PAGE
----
Jonathan Owens talks to Robin Stirzaker-Philips from House of Fraser on the retailer’s success at last year’s TJ Awards.
Striking a balance between commercial realities and the needs of individuals seeking to achieve their potential is vital if training is to make a real impact, according to Robin Stirzaker-Philips, head of L&D at House of Fraser.
When it comes to defining success, he is well placed to comment, with House of Fraser not only being hailed L&D team of the year at the TJ Awards in December, but also winning the best leadership programme category.
The accolades are the result of several years of hard work and a new approach to the way in which House of Fraser does L&D. A board decision three years ago saw L&D taken out of its traditional HR home and placed under the retailer’s chief operating officer, Peter Gross.
The move signalled a major shift from a provider of learning interventions towards a much more business focussed approach.
It has paid dividends, according to Stirzaker-Philips: “From a learning and development perspective it’s been a great move for the business because it has meant that we’ve been much closer to the operation of the business and closer to what’s happening and being able to get decisions made quickly.”
Wins in the TJ Awards will enhance the credibility and standing of the team…
Developing close relationships with other key stakeholders has been important, not least in helping to “really understanding what’s happening in the business, for us to be able to provide a commercial L&D service to help the business drive results.”.
One of the reasons for entering their work into the TJ Awards was recognition, and Stirzaker-Philips says that winning two categories has been a measure of success in its own right, he said. “Personally, as the head of learning and development, to get the team award was a really proud moment for me.”
Winning the award for the best leadership development programme, for “something we developed completely in-house and delivered internally, that was also a special moment as well,”, he added. Wins in the TJ Awards will enhance the credibility and standing of the team which, in turn, will help with stakeholder engagement, according to Stirzaker-Philips.
A greater use of technology, such as video and digital content, in place of a traditional classroom approach, has seen his team expand from ten to 13 in the past few years. There has been a significant shift away from delivering workshops to train staff, towards providing via an online platform.
The result has seen the creation of the retailer’s ‘House of Learning’ portal – a password-protected website for staff. The move has saved the company time and money, with classroom training cut by 50% and a decline in physical workshops. There are now more than 500 pieces of ‘on demand’ content that people can access.
The new portal, launched to retail managers and store support centre employees around a year ago, and will be made available to all House of Fraser employees from March. One of the aspects of the new approach is a move towards training videos and elearning which can be distributed and accessed on an individual basis, in a bid to provide greater choice and flexibility.
“We have 62 locations across the UK so being able to give people access to learning at the point of need is where we can have the biggest impact going forward,” said says Stirzaker-Philips.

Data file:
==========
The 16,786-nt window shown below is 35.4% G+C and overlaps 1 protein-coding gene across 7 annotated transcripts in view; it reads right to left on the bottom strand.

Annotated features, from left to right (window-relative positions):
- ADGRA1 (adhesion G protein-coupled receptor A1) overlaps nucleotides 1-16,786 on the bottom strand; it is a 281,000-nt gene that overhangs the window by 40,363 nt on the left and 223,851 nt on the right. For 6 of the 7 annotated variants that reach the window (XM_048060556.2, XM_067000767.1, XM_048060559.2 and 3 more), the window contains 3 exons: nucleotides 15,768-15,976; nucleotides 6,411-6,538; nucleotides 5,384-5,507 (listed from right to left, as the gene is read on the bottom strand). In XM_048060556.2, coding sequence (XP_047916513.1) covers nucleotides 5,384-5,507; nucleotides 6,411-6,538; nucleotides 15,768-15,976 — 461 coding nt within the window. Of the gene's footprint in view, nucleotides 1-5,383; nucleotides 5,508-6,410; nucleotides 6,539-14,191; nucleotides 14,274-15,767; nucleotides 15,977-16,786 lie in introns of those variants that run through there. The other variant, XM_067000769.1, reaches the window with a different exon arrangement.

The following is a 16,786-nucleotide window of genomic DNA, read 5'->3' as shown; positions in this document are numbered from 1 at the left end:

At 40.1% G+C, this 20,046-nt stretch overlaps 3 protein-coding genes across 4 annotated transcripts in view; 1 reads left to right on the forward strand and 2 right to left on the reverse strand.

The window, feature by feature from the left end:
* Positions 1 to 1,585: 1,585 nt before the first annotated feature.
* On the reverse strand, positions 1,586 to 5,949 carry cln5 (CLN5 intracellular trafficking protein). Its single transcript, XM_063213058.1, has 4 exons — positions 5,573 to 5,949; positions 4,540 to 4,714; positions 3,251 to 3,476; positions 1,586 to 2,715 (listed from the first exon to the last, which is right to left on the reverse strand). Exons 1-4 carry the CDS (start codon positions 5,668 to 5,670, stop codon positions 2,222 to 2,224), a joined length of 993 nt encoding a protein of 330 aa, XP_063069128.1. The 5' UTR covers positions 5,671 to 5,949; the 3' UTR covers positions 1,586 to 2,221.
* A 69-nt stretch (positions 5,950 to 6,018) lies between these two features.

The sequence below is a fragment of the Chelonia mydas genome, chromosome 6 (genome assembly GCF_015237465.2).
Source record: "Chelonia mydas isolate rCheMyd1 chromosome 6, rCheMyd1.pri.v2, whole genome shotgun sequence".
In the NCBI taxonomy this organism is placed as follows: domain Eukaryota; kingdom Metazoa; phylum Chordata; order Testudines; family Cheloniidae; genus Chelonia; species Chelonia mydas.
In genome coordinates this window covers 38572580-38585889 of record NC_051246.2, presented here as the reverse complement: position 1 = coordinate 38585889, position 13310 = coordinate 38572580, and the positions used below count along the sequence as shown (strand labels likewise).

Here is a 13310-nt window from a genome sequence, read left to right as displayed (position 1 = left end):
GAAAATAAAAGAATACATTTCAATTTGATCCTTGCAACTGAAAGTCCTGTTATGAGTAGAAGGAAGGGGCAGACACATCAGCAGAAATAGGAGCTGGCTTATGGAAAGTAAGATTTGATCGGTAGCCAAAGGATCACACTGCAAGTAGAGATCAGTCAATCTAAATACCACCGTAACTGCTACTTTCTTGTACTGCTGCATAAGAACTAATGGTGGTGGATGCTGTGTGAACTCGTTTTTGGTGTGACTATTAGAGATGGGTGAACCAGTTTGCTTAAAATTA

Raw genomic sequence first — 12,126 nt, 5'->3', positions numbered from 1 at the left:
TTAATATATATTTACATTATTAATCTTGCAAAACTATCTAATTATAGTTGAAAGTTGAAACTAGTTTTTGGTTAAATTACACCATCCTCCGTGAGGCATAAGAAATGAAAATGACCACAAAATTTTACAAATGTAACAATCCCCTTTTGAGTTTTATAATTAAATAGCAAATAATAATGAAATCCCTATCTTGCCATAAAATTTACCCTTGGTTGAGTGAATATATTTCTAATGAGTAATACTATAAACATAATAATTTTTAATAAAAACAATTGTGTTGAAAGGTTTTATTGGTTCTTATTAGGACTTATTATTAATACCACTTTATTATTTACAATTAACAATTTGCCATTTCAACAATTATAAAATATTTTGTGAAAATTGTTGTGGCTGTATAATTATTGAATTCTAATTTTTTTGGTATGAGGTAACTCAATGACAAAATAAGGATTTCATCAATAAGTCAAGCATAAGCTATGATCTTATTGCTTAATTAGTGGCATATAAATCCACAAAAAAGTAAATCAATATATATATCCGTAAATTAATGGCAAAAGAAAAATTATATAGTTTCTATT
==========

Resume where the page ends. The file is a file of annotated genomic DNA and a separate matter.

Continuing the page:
When it comes to what makes a successful team, having the right people with the right skills and mind-set is vital. “Everyone is very commercial, very customer focussed, with a real passion for the business,.” he says.
At House of Fraser, the L&D team has gone from being a function that delivers training to being “part of the business to help drive results.”.
Part of its success is “getting that balance between supporting individuals in the business who want to learn and develop to reach their potential whilst while at the same time making sure that everything we are doing is commercial, adding value and is helping the business progress and achieve its strategic aims.”, Stirzaker-Philips says.
He adds: “In the past our focus was more around individual development and we didn’t have that commercial edge as a team. and I think that’s probably the biggest shift we’ve made in the past three years.”
Having a team of people who are ‘ambassadors of learning’ and collaborate with stakeholders are is vital.
“Yes, of course businesses are interested in individual development but also it’s about showing where you can add value and where learning can really drive business results –- whether directly in sales or saving time through reducing classroom training so it impacts on productivity.” according to the L&D head.
Stirzaker-Philips goes on to cite one example where people now get product training via virtual classrooms, without having to leave their stores. “We’ve got examples where certain products and brands that we’ve talked about on the training have had sales uplift of up to 30% directly after the training.”
In terms of the leadership development programme, the team started from scratch just three years ago and now have has hundreds of delegates going onattending courses each year. The results have been impressive, with 97% of delegates still working at House of Fraser – and it is supported by staff at the very top of the organisation.
Stirzaker-Philips comments: “What people like about House of Fraser is that there’s a uniqueness about it, there’s a real entrepreneurial spirit about working in the organisation that I don’t think you get at some bigger retailers. We wanted to make sure that was represented in the leadership programme.